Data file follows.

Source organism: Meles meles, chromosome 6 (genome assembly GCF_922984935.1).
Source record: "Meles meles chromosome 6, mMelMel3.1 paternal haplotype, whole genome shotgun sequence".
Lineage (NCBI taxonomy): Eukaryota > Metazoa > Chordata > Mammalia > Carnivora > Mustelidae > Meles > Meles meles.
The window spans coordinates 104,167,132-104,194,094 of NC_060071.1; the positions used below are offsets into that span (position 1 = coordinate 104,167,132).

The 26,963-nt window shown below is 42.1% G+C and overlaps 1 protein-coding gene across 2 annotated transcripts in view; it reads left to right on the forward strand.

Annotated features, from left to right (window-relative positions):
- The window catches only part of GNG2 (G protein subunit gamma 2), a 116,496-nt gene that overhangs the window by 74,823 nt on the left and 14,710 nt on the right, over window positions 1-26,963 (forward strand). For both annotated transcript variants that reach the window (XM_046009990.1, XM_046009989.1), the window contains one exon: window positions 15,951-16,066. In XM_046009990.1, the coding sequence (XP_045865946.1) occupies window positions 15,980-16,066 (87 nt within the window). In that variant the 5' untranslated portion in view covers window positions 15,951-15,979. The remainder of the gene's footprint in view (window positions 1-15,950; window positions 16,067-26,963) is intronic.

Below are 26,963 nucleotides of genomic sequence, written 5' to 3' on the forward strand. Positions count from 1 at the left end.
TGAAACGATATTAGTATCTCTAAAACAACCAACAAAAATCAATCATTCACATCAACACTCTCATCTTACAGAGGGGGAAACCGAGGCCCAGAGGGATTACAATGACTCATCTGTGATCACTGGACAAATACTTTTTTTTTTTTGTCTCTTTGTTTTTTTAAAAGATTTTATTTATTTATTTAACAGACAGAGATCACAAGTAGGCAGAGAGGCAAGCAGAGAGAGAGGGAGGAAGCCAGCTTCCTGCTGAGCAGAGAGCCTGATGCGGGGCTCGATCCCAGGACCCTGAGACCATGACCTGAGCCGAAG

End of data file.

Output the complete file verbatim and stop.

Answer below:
Source organism: Meles meles, chromosome 6 (genome assembly GCF_922984935.1).
Source record: "Meles meles chromosome 6, mMelMel3.1 paternal haplotype, whole genome shotgun sequence".
Lineage (NCBI taxonomy): Eukaryota > Metazoa > Chordata > Mammalia > Carnivora > Mustelidae > Meles > Meles meles.
The window spans coordinates 104,167,132-104,194,094 of NC_060071.1; the positions used below are offsets into that span (position 1 = coordinate 104,167,132).

The 26,963-nt window shown below is 42.1% G+C and overlaps 1 protein-coding gene across 2 annotated transcripts in view; it reads left to right on the forward strand.

Annotated features, from left to right (window-relative positions):
- The window catches only part of GNG2 (G protein subunit gamma 2), a 116,496-nt gene that overhangs the window by 74,823 nt on the left and 14,710 nt on the right, over window positions 1-26,963 (forward strand). For both annotated transcript variants that reach the window (XM_046009990.1, XM_046009989.1), the window contains one exon: window positions 15,951-16,066. In XM_046009990.1, the coding sequence (XP_045865946.1) occupies window positions 15,980-16,066 (87 nt within the window). In that variant the 5' untranslated portion in view covers window positions 15,951-15,979. The remainder of the gene's footprint in view (window positions 1-15,950; window positions 16,067-26,963) is intronic.

Below are 26,963 nucleotides of genomic sequence, written 5' to 3' on the forward strand. Positions count from 1 at the left end.
TGAAACGATATTAGTATCTCTAAAACAACCAACAAAAATCAATCATTCACATCAACACTCTCATCTTACAGAGGGGGAAACCGAGGCCCAGAGGGATTACAATGACTCATCTGTGATCACTGGACAAATACTTTTTTTTTTTTGTCTCTTTGTTTTTTTAAAAGATTTTATTTATTTATTTAACAGACAGAGATCACAAGTAGGCAGAGAGGCAAGCAGAGAGAGAGGGAGGAAGCCAGCTTCCTGCTGAGCAGAGAGCCTGATGCGGGGCTCGATCCCAGGACCCTGAGACCATGACCTGAGCCGAAG